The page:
Wouldn’t you just love a stack of these gooey bread pudding pancakes, from Southport Café, to cure that New Year’s Eve hangover? (Photo: Southport Cafe)
Don’t overdo it on New Year’s Eve, so you can have some more fun on New Year’s Day. There’s plenty to do, whether you want to do something active like a 5K run or check out a favorite brunch spot. Or, if you’d rather stay in, whip up brunch yourself and invite friends over.
Check my recs:
August (1500 W. Division St., 773-252-9560). If you seriously enjoy cooking and trying new recipes, this is your spot. This corner gourmet market has a cooking focus and you’ll find a rotating lineup of meats, fish, veggies and groceries that you won’t find anywhere else. Also, owner/chef George Djurvic creates daily recipes (and he’s sampling them, too!) so you can surprise and thrill your guests. Oh, and if you don’t want to cook, there’s also heat-and-go entrees.
Goddess and Grocer. Get in touch with the Bucktown or Gold Coast location for specialty gourmet platters. Order a basket of assorted breakfast pastries (muffins, scones, Danish, bagels, etc.) or frittatas (Spanish, Mexican or Italian); trays of assorted mini wraps and rolls, petite sandwiches, Spanish tapas or beef tenderloin rolls; or skewers (chicken teriyaki, sesame-honey shrimp, tomato and basil). 25 E. Delaware Pl., 312-896-2600 or 1646 N. Damen Ave., 773-342-3200.
Southport Café and Grocery (3552 N. Southport Ave., 773-665-0100). Many items from this popular Lakeview café’s menu can be made at home. Treat your guests to their gooey good bread pudding pancakes, which comes with cinnamon-sugar butter and vanilla custard sauce. They’re certain to cure any hangover.
Café Ba-Ba-Reeba! (2024 N. Halsted St., 773-935-5000). Guests who dine in their jammies on New Year’s Day receive a gift certificate valued for the dollar amount of their meals, so brunch is essentially free. Indulge in options like crepes filled with goat cheese and quince or Spanish-style French toast, and belly up to the build-your-own-Bloody-Mary bar, with seven top-shelf vodkas, stuffed olives and all the spicy trimmings.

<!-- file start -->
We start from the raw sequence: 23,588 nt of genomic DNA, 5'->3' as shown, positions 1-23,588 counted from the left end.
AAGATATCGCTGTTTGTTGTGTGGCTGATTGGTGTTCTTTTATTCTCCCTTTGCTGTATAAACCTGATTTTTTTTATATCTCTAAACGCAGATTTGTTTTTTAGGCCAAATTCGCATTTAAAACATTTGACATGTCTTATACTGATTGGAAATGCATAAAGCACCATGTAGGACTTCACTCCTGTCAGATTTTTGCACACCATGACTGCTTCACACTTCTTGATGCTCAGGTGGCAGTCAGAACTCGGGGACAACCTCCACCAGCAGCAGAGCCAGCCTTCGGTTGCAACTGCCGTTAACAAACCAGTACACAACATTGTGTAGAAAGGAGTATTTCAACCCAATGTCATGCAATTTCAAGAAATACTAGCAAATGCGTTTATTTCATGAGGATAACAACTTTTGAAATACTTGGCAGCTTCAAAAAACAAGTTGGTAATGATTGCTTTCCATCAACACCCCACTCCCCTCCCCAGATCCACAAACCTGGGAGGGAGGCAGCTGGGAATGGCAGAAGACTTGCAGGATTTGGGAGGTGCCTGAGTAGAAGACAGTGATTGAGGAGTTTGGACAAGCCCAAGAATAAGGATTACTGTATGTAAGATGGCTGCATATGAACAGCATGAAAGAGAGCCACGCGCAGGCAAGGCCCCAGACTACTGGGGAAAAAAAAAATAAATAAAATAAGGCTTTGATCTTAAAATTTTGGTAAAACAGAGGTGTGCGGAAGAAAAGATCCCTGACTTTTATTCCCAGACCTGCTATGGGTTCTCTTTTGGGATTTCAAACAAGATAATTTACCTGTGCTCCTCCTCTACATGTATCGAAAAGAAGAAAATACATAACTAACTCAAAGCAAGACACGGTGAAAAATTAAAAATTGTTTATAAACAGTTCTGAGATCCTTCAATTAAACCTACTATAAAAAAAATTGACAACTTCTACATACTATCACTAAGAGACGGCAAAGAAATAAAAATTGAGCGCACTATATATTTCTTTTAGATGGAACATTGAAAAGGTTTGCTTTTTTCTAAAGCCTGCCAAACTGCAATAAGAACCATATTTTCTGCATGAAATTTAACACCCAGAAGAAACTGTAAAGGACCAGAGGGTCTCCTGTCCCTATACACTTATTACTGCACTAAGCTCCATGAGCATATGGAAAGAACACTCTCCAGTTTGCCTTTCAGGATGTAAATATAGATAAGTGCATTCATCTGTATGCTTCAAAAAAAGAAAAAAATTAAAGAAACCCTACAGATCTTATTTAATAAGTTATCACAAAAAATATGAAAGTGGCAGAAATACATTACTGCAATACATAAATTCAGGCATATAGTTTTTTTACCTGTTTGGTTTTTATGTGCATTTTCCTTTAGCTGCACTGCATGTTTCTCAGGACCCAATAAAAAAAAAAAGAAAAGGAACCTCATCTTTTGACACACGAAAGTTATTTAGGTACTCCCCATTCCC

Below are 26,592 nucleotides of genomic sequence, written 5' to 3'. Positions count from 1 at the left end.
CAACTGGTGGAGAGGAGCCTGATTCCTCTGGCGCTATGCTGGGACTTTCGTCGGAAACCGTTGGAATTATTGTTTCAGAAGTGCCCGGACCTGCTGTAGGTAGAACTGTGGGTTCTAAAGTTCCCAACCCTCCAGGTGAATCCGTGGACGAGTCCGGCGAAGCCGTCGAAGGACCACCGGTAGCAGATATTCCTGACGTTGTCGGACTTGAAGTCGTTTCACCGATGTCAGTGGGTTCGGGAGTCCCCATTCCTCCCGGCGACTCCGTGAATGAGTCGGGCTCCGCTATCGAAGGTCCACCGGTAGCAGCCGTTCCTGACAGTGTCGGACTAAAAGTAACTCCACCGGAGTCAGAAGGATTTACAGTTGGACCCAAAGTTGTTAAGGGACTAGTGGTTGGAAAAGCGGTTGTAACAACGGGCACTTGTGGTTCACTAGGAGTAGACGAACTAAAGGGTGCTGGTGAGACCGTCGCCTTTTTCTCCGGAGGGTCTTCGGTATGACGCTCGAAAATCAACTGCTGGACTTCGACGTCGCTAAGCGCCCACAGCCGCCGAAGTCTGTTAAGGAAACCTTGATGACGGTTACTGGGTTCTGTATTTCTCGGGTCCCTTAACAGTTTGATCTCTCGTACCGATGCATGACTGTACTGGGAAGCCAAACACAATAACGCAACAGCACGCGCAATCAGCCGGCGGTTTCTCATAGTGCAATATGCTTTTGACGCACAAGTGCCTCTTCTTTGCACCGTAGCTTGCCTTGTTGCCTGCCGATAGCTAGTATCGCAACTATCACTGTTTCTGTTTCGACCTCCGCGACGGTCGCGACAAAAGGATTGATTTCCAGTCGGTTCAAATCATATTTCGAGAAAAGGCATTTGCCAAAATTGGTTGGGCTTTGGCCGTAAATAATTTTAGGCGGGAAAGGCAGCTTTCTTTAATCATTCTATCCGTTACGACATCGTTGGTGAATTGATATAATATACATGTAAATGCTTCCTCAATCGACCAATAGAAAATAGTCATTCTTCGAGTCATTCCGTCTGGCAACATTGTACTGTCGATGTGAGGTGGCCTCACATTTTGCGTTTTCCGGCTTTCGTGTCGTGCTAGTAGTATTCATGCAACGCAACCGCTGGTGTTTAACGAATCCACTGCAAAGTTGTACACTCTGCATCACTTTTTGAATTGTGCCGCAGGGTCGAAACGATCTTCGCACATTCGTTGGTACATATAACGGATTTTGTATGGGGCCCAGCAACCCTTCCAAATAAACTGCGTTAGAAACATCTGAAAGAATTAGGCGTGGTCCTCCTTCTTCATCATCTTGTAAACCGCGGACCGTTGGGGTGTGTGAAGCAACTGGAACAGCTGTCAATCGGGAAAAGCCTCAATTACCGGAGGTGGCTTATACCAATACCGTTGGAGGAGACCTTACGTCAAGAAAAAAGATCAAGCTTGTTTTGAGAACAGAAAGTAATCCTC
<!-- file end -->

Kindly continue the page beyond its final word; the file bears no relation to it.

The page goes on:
Rail Bar & Grill (4709 N. Damen Ave., 773-878-9400). Get an unlimited bloody mary bar, one plate and one side order off the breakfast menu for $20 at this cozy neighborhood hang. Also, single bloody marys $3.50; single menu items $5. 10am-2pm.
Winston’s Market (3440 N. Southport Ave., 773-327-6400). The up-and-coming brunch joint in Lakeview serves sandwiches, build-your-own salad options, house-pressed burgers, grilled skirt steak and stews. Also a family-friendly atmosphere.
23rd Annual New Year's Day 5K Fun Run and Walk. Benefiting the Lakeview Citizen’s Council, this event’s route travels north along the lakefront to Diversey Harbor before looping back to the finish. A post-race party at Gamekeepers Tavern & Grill (1971 N. Lincoln Ave., 773-549-0400) includes an awards ceremony, raffle and drinks for runners. 11am. $25 in advance; $30 day of event. Call 773-868-3010 for more info.
Exhale Spa (945 N. State St., 312-753-6500). Only two classes are offered on New Year’s Day: a 75-minute level 2 yoga class at 10:30am and Core Fusion (a combination of yoga, Pilates and strength training) at 12:05pm. $24 drop-in fee.
Moksha Yoga. The River West and Lakeview locations offer classes for the hardcore yogis. Check out the River West location (700 N. Carpenter St., 312-942-9642) for vinyasa or Lakeview (3334 N. Clark St., 773-975-9642) for full-primary Astanga. Both at 10am. $16 drop-in fee.